"Initially, it was presented to me as Back the Blue, which I absolutely do. I was even trying to work with the chamber before COVID to do a first responders event, because you know, I definitely don't like the way first responders are treated," she explained. "I was absolutely for it, but I, unfortunately, kind of didn't ask a lot of questions."

Then, when the event and related group continued to grow on Facebook, Combs became nervous about the safety of participants and the impact on her business.

(READ MORE: COVID-19 infections rising in Georgia since recent lows)

"As for COVID, I know this is against the ban," she said, apparently referencing Gov. Brian Kemp's ban on gatherings of over 50 people who are spread less than 6 feet apart.

"They're not social distancing," she said of the attendees and vendors, noting that she didn't currently have her own mask on. "I don't have an answer for you on thatbut I totally do not discount COVID."

(READ MORE: Tennessee hospitals see dramatic increase in COVID-19 patients as state nears previous peak)

"As a business, yeah, of course it is concerning. I mean, it's hard because personally I love this. But as a business, you try to have some neutrality," she explained, admitting that she would probably fare well in conservative Catoosa County. "But at the same time, I would do the same thing if somebody approached me as a [Joe] Biden supporter that wanted to do a pro-police event."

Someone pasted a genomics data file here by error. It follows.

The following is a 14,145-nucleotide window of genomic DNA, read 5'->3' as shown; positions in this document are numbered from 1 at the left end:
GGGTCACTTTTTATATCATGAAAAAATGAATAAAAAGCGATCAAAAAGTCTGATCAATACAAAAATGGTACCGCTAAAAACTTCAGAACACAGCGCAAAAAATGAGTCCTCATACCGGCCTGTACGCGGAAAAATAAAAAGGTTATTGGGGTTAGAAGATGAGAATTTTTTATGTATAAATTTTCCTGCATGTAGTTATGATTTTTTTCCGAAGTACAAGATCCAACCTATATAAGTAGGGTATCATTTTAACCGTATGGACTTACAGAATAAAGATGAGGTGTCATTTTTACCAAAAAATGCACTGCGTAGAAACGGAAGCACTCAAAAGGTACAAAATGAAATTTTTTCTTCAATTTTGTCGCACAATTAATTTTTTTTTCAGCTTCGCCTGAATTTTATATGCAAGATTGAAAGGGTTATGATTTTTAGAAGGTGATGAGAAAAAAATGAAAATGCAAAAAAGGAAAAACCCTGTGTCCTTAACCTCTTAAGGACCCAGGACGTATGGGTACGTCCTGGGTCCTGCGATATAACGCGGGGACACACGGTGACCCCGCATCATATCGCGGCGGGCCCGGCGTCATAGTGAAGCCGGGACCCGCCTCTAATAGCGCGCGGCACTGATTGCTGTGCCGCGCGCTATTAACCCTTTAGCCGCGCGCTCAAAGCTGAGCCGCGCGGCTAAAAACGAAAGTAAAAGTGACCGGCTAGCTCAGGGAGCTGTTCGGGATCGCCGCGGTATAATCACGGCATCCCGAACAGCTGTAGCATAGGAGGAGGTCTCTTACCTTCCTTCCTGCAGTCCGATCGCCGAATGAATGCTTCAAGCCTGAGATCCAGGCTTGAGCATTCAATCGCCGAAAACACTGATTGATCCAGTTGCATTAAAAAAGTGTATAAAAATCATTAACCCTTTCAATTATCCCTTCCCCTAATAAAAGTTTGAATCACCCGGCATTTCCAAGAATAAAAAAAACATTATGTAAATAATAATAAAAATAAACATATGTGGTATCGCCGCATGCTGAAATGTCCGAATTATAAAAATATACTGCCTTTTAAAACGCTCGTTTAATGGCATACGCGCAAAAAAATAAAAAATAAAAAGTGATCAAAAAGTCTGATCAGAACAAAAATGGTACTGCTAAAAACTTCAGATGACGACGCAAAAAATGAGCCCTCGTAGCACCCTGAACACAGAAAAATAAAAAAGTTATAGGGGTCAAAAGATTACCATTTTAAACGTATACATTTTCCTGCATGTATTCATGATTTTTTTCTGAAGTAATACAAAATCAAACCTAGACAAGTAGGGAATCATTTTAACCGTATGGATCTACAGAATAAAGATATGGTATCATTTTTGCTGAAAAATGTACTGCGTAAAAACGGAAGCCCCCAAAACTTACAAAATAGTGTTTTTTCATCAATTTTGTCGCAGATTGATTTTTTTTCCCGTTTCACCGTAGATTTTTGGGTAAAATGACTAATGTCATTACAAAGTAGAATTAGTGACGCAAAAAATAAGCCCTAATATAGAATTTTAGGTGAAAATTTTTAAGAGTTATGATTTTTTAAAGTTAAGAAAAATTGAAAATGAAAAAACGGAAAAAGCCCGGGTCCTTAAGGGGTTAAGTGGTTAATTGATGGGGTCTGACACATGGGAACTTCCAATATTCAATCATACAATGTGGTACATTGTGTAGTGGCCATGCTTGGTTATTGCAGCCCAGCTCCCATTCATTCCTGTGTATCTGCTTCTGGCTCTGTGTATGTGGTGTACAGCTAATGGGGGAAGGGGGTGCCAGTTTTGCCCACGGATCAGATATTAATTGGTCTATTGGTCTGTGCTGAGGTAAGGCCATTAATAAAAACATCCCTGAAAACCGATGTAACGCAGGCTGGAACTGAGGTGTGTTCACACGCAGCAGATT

Combs praised LaFevor for her leadership of the event, including her organizers limiting the amount of engine-revving and other "disruptive" behavior, which she feared could hurt business.

But she said her business, which she's been renovating in hopes of drawing more business, is going to take a hit.

"I mean, I was afraid of protests, and I'm worried about alienating people, you know, that's obviously a concern," she added. "I mean, the damage was done but at that point there was nothing I could do.

"No matter what I say or how it's presented now, this building is associated with Trump."

Combs is allowing a second round of the event on the property this week.

"I'm doing it for the deli," she said, referencing a tenant of the property who plans to sell barbecue at next week's event. "I am doing it strictly for him next week because he's been struggling."

Inside, the Gateway Antique Mall — a tenant of the property — had not seen any economic benefit from the day's event.

"A lot of foot traffic, a lot of foot traffic. I mean, covered up in foot traffic," owner Veronia Thompson said, having been interrupted by a woman looking for the restroom, another person in Trump gear looking to buy a beverage and a third making a $1 purchase. "I guess we needed to set up port-a-potties or something outside because that's what the foot traffic has been for."

"Sales are low," she added. "But I went out there and even bought a Trump mask and walked around talking to people, giving out business cards, so hopefully the event will do better for us, just not today."

Contact Sarah Grace Taylor at or 423-757-6416. Follow her on Twitter @_sarahgtaylor.